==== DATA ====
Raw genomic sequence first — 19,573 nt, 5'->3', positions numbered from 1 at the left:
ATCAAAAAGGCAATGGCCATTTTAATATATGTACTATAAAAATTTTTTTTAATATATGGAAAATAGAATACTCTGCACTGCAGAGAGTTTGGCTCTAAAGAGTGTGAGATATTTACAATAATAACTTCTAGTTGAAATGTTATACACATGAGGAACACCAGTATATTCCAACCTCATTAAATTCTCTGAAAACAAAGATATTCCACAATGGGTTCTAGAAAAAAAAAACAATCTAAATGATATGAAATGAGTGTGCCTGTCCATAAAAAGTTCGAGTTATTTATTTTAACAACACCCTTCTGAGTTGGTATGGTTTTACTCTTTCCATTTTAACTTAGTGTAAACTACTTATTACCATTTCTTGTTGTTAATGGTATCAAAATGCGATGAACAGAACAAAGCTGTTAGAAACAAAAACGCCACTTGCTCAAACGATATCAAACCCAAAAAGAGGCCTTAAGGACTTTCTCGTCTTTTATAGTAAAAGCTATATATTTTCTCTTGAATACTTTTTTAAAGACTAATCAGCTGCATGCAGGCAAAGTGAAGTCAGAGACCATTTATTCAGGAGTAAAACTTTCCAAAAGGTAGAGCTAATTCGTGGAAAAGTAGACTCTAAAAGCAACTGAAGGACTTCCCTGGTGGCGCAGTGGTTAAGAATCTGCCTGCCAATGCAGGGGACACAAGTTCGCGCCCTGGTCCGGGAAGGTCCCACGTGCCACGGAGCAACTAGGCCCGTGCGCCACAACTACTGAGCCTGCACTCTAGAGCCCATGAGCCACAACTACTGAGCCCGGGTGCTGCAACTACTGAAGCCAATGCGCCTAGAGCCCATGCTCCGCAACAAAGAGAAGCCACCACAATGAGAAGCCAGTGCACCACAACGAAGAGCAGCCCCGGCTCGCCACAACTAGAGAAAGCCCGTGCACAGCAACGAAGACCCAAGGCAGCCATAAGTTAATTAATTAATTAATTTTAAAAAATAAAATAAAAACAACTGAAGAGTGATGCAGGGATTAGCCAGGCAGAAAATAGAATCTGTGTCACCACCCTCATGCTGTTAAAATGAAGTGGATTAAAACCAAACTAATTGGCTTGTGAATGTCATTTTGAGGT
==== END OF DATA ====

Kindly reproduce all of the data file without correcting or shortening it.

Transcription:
Raw genomic sequence first — 19,573 nt, 5'->3', positions numbered from 1 at the left:
ATCAAAAAGGCAATGGCCATTTTAATATATGTACTATAAAAATTTTTTTTAATATATGGAAAATAGAATACTCTGCACTGCAGAGAGTTTGGCTCTAAAGAGTGTGAGATATTTACAATAATAACTTCTAGTTGAAATGTTATACACATGAGGAACACCAGTATATTCCAACCTCATTAAATTCTCTGAAAACAAAGATATTCCACAATGGGTTCTAGAAAAAAAAAACAATCTAAATGATATGAAATGAGTGTGCCTGTCCATAAAAAGTTCGAGTTATTTATTTTAACAACACCCTTCTGAGTTGGTATGGTTTTACTCTTTCCATTTTAACTTAGTGTAAACTACTTATTACCATTTCTTGTTGTTAATGGTATCAAAATGCGATGAACAGAACAAAGCTGTTAGAAACAAAAACGCCACTTGCTCAAACGATATCAAACCCAAAAAGAGGCCTTAAGGACTTTCTCGTCTTTTATAGTAAAAGCTATATATTTTCTCTTGAATACTTTTTTAAAGACTAATCAGCTGCATGCAGGCAAAGTGAAGTCAGAGACCATTTATTCAGGAGTAAAACTTTCCAAAAGGTAGAGCTAATTCGTGGAAAAGTAGACTCTAAAAGCAACTGAAGGACTTCCCTGGTGGCGCAGTGGTTAAGAATCTGCCTGCCAATGCAGGGGACACAAGTTCGCGCCCTGGTCCGGGAAGGTCCCACGTGCCACGGAGCAACTAGGCCCGTGCGCCACAACTACTGAGCCTGCACTCTAGAGCCCATGAGCCACAACTACTGAGCCCGGGTGCTGCAACTACTGAAGCCAATGCGCCTAGAGCCCATGCTCCGCAACAAAGAGAAGCCACCACAATGAGAAGCCAGTGCACCACAACGAAGAGCAGCCCCGGCTCGCCACAACTAGAGAAAGCCCGTGCACAGCAACGAAGACCCAAGGCAGCCATAAGTTAATTAATTAATTAATTTTAAAAAATAAAATAAAAACAACTGAAGAGTGATGCAGGGATTAGCCAGGCAGAAAATAGAATCTGTGTCACCACCCTCATGCTGTTAAAATGAAGTGGATTAAAACCAAACTAATTGGCTTGTGAATGTCATTTTGAGGT